By allowing ads to appear on this site, you support the local businesses who, in turn, support great journalism.
Career coach helps boost area employment
The Georgia Mountains Regional Commission Workforce Development bus sits Tuesday morning at the Spout Springs Library in Flowery Branch to help area residents search and apply for jobs, write resumés and cover letters or help discover their career interests.

With snow on the ground and a chill in the air, there wasn’t a rush on the Georgia Mountains Regional Commission’s Workforce Development Career Coach as it opened its doors Tuesday morning in Flowery Branch.

But business has been otherwise brisk for the employment-focused operation, as the agency’s two coaches have made their way throughout the GMRC’s 13 Northeast Georgia counties, including Hall.

“Four to five days a week, we have both of them on the road,” said John Phillips, the GMRC’s workforce development director.

The coach generally travels to libraries, such as the Hall County system’s Spout Springs branch on Tuesday, and job fairs, helping residents search and apply for jobs, write resumés and cover letters and generally figure out career interests.

The Career Coach is visiting the Good Samaritan Food Bank today and Friday at 1220 McEver Road in Gainesville.

Visitors include high school graduates “who don’t want to go into college yet and don’t really know what (field) to go into,” instructor Micah Thomas said.

But then, “I’ve worked with the former vice president of a Fortune 500 company, an older gentleman who wanted to do something part time,” he said.

“We get a wide range of people, from underemployed to those who can’t find a job because of the market — where it’s still not quite picked up in that field,” Thomas said.

The GMRC works with area colleges, as well as the Georgia Department of Labor, in helping residents.

“A lot of people may need extra training, more certification, and we help provide (tuition aid) to be able to do that,” Thomas said.

“A lot of grants will offer money for just tuition, but we also offer money to help with child care, which may hold people back from being able to go to school.”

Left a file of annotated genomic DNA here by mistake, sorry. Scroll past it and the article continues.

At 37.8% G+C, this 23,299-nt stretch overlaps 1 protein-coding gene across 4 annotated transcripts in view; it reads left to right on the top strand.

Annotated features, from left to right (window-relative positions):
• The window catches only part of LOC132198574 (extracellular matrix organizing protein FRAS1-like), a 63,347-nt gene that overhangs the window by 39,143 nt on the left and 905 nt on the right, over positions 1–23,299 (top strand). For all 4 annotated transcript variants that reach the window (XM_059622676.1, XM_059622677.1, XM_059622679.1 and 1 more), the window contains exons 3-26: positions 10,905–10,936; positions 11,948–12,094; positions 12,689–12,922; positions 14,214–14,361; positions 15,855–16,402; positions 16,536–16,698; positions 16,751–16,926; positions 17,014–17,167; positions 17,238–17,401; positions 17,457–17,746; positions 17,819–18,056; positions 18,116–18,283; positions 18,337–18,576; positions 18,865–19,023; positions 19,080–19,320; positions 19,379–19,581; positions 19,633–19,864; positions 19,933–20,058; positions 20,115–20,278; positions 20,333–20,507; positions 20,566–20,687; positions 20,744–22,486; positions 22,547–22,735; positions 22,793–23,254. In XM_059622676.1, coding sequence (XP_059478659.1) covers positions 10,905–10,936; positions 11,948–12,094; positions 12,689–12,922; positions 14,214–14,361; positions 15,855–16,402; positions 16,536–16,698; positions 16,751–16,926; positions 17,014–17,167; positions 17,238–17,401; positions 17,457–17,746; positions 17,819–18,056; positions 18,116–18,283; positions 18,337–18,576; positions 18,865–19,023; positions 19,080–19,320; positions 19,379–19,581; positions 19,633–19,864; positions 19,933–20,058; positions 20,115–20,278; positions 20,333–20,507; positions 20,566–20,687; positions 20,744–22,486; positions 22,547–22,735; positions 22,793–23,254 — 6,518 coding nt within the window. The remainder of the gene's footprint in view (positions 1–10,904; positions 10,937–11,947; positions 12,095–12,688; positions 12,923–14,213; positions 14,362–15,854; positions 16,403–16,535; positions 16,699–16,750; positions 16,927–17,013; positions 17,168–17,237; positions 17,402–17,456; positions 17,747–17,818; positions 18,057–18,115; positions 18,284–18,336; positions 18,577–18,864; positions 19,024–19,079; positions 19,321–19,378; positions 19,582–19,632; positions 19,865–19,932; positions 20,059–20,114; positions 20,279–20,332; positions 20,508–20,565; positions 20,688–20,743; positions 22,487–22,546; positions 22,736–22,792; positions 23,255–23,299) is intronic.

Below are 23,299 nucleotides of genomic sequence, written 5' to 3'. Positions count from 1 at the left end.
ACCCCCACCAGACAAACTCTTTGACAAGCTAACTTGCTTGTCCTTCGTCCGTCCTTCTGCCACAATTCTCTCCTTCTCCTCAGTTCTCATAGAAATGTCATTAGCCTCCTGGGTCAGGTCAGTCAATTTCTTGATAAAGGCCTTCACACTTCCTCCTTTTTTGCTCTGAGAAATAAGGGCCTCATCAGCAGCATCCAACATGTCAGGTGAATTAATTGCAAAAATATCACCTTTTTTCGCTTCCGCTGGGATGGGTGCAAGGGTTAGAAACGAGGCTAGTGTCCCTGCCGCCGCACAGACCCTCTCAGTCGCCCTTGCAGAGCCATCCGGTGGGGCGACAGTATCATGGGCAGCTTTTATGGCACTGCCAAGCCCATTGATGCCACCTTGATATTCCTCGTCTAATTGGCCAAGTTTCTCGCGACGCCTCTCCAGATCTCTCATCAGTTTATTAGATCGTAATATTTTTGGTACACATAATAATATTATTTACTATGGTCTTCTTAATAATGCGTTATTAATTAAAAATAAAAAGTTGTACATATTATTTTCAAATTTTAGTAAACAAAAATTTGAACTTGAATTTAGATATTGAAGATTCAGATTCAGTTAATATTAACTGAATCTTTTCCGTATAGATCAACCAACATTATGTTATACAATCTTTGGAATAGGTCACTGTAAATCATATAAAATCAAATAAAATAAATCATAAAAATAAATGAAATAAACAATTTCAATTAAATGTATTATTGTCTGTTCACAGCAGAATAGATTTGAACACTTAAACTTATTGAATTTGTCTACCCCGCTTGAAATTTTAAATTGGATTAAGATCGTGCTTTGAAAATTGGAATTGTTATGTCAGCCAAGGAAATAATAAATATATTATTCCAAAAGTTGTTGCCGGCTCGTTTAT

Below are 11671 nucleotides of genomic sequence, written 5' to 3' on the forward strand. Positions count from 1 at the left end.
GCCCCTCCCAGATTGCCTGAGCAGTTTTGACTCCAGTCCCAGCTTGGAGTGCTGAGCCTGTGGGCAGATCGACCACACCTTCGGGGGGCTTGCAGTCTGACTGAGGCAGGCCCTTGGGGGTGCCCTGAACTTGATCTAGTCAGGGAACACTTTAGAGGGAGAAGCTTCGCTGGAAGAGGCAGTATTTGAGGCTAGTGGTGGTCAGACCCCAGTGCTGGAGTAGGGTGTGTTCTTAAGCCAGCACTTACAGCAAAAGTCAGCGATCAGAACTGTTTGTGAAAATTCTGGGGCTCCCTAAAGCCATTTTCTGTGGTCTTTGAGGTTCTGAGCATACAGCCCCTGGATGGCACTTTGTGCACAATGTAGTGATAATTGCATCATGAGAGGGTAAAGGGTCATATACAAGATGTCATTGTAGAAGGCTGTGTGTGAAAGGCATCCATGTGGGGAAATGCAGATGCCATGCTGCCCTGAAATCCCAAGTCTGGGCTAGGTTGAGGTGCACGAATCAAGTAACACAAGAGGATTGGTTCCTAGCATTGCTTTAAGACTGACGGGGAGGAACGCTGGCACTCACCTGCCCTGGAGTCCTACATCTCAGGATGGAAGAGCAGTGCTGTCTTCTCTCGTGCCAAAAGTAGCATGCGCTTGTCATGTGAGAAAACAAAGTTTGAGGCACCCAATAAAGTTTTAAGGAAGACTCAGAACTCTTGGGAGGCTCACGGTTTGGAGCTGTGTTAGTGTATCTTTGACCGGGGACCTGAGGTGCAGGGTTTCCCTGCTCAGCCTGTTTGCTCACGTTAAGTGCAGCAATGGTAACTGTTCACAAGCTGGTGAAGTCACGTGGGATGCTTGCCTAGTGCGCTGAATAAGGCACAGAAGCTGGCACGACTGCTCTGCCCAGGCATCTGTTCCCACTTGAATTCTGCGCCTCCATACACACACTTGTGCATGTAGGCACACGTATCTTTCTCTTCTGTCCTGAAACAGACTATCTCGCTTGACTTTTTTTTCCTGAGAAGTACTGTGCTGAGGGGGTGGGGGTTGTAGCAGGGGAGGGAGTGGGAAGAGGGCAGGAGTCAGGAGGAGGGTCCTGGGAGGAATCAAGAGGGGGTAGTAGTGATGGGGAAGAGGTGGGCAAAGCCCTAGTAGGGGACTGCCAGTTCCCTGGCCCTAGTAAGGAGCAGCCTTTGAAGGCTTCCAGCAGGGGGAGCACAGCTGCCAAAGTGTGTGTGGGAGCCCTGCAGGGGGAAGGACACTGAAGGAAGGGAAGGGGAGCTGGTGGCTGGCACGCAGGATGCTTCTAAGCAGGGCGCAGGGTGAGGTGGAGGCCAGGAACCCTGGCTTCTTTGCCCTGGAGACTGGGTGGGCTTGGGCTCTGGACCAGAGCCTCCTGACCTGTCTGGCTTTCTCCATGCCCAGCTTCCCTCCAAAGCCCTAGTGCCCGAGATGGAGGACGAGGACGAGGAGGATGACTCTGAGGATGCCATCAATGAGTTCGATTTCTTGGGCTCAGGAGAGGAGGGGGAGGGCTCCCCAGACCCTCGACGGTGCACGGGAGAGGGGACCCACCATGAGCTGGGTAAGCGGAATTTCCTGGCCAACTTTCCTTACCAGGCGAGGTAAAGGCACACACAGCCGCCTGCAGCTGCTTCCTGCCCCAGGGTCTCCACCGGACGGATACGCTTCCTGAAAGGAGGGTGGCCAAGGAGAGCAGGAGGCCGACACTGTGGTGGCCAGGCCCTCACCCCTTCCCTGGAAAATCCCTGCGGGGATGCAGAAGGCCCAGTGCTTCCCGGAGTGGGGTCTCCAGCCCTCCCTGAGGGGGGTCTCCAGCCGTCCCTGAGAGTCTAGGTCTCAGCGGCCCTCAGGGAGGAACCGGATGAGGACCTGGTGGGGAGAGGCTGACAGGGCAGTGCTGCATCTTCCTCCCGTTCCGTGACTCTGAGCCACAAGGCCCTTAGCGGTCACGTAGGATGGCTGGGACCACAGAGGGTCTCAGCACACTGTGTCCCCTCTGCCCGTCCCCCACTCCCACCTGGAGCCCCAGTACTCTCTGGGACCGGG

Some people may want to switch jobs or improve their job situation. In that case, the career coach, which is equipped with computers and several computer programs, can help residents with writing and updating resumes.

One program takes the user through interview skills, such as help in giving the right answer to tough questions.

The Career Coach was “a lifesaver” as it helped Wal-Mart at a job fair last fall, said Anna Anthony, human resources manager at a store on Peachtree Parkway in South Forsyth County.

“We talked to (people) without any application in front of us ... about their work history and such, but with them printing out an application (from the coach), (the hiring process) was so much better,” Anthony said.

“It’s a great asset,” she added.

The coach began operating a few years ago out of necessity, Phillips said.

“There are not a lot of career centers in (the GMRC’s region),” he said. “Some residents in our mountain counties have to drive almost 40 minutes to get to one, and the unemployed really can’t afford to do that.”

And many residents are repeat visitors, as the program often enables a sort of step-by-step process to employment.

“And we kind of help them figure out where they are in that step and point them (in the right direction),” Thomas said.

Regional events